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The Cutting Edge
Volume XVIII, Number 1, January 2011
News and Notes |
Leaps and Bounds | Germane Literature |
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DIOSCOREACEAE. José González (LSCR) reports the recent collection at the Estación Biológica La Selva of Dioscorea pilosiuscula Bertero, by Danilo Brenes. The plant was growing over a Pentagonia (Rubiaceae) plant near one of the laboratories. This sp. has been known from the general region, and it is a surprise it had not been collected before at La Selva.
ICACINACEAE. As indicated under “News and Notes,” trouble looms for the entity treated under the name Leretia cordata Vell. in Barry Hammel’s Manual account of Icacinaceae. To wit, this now appears to be two entities! We had been using the name Casimirella ampla (Miers) R. A. Howard for this material for a number of years, but during the process of finalizing his treatment, Barry decided that it corresponded more closely with Leretia. But during her recent visit to INB, Robyn Burnham (MICH) convinced him that two spp. are actually involved, i.e., the material from the Sarapiquí region (Finca El Bejuco and Tirimbina, including the Manual voucher) is different from the material from the Boca Tapada region. Barry’s thinking at the moment is that the name Leretia cordata applies to the Sarapiquí material (hence, our voucher is okay!) and C. ampla (representing our “Leap” or “Bound,” if you will) to the Boca Tapada material. However, this is subject to change, as fruit characters are important in the group, and we still have no fruiting collections from the Sarapiquí region. Impediments to our understanding of this group have included a dearth of representative collections, and the fact that late family specialist Richard A. Howard failed to mention Leretia cordata in his revision of Casimirella, notwithstanding the vanishingly small distinction between the two taxa. Perhaps finally we are on the right track, but our new hypothesis (as follows) still requires testing: Casimirella ampla has somewhat narrower leaf blades that are at most sparsely and minutely strigose along the midrib abaxially with simple trichomes, mostly terminal inflorescences, and subglobose fruits, while Leretia cordata has broader leaf blades that are relatively densely tomentellous throughout abaxially with two-branched trichomes, mostly axillary inflorescences, and oblong fruits.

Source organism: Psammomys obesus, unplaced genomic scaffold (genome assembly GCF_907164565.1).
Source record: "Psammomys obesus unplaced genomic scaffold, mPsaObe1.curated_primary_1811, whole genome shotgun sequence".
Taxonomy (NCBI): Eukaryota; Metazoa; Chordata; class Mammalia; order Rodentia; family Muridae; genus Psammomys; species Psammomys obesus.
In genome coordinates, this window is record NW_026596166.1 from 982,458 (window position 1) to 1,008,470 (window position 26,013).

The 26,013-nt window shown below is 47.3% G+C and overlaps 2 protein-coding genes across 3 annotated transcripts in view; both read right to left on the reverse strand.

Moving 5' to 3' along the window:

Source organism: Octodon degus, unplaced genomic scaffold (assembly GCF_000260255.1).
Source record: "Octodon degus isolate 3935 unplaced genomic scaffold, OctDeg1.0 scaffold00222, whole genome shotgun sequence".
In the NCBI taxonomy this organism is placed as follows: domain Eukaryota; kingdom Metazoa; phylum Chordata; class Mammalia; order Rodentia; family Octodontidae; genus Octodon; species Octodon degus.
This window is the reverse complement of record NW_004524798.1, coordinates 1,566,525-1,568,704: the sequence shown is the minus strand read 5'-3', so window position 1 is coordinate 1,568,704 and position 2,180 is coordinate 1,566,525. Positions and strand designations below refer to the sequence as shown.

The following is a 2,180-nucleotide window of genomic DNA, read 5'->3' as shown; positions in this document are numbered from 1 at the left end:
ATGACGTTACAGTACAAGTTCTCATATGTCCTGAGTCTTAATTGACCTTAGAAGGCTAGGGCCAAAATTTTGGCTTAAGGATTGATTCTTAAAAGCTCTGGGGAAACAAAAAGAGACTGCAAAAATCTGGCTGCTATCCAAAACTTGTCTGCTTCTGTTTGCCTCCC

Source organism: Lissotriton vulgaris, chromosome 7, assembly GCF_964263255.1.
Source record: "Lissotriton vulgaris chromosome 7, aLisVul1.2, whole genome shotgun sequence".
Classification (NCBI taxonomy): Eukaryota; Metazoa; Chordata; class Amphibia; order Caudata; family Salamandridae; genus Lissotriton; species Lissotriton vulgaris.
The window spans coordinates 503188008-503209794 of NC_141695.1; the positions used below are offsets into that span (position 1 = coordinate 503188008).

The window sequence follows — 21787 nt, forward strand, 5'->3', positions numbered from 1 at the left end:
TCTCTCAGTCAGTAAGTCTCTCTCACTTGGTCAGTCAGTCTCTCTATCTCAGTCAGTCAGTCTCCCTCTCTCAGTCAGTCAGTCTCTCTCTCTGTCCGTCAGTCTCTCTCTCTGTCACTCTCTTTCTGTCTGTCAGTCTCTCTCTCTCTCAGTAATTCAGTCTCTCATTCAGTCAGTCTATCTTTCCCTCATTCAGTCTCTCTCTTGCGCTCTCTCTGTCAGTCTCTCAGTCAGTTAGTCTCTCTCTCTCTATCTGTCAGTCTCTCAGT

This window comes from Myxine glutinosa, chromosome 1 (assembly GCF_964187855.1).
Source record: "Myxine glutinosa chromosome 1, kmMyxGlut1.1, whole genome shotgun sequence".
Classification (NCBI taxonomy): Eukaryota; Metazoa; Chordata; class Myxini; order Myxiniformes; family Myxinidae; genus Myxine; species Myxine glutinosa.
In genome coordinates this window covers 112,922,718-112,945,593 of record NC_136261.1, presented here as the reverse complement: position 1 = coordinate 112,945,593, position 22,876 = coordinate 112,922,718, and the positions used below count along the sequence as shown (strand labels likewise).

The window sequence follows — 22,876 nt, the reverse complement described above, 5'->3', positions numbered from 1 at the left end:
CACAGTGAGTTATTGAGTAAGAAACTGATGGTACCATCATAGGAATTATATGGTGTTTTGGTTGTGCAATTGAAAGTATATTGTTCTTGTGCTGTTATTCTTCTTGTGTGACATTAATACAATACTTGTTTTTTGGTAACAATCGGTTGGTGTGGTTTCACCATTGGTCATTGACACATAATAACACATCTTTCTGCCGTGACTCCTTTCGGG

MELASTOMATACEAE. During a recent excursion to Isla del Coco in the company of pteridologist Alexander Rojas, Miguel Chaves (JVR) collected a specimen (#23) representing the first record of Miconia chrysophylla (Rich.) Urb. from the island (it was already known from the Costa Rican mainland). A sterile specimen collected by Enrique Salicetti (#327) from along the Lindero Isaías Alvarado (LIA) at the Estación Biológica La Selva represents Miconia pterocaulon Triana, as determined by Enrique. This marks the first record of that sp. from La Selva, though it has been known from the general region. Thanks to José González (LSCR) for both of these reports.
POLYPODIACEAE. A mystery fernlet collected by an unidentified ecologist in the canopy of a Lecythis ampla Miers (Lecythidaceae) tree at the Estación Biológica La Selva (SHO 750) had us all stumped, until a photograph of it was identified as Ceradenia pruinosa (Maxon) L. E. Bishop by fern specialist nonpareil Robbin C. Moran (NY). A lowland sp. extending from southern Mexico to Venezuela, C. pruinosa is apparently rare throughout its range. This is surely the first record of it from La Selva, and as far as we can tell may also be the first Costa Rican record. Unfortunately, the sole collection was spirited away by the mystery ecologist who collected it, and although he or she had every right to remove it, we would very much like to be assured that the specimen has been properly deposited in an established herbarium (and where that might be). The effort to identify this fern was spearheaded by José González (LSCR), to whom we owe this report.